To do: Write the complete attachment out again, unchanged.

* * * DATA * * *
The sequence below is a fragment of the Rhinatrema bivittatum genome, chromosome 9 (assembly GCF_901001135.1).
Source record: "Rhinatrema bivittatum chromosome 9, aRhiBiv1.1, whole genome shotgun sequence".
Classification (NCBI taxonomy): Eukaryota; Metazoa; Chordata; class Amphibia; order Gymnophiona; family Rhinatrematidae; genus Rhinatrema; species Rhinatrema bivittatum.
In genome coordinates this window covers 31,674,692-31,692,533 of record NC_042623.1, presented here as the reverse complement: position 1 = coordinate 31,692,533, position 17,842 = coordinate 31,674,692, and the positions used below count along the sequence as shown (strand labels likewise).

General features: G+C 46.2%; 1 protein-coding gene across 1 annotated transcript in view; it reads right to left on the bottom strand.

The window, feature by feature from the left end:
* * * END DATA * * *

The sequence below is a fragment of the Rhinatrema bivittatum genome, chromosome 9 (assembly GCF_901001135.1).
Source record: "Rhinatrema bivittatum chromosome 9, aRhiBiv1.1, whole genome shotgun sequence".
Classification (NCBI taxonomy): Eukaryota; Metazoa; Chordata; class Amphibia; order Gymnophiona; family Rhinatrematidae; genus Rhinatrema; species Rhinatrema bivittatum.
In genome coordinates this window covers 31,674,692-31,692,533 of record NC_042623.1, presented here as the reverse complement: position 1 = coordinate 31,692,533, position 17,842 = coordinate 31,674,692, and the positions used below count along the sequence as shown (strand labels likewise).

General features: G+C 46.2%; 1 protein-coding gene across 1 annotated transcript in view; it reads right to left on the bottom strand.

The window, feature by feature from the left end: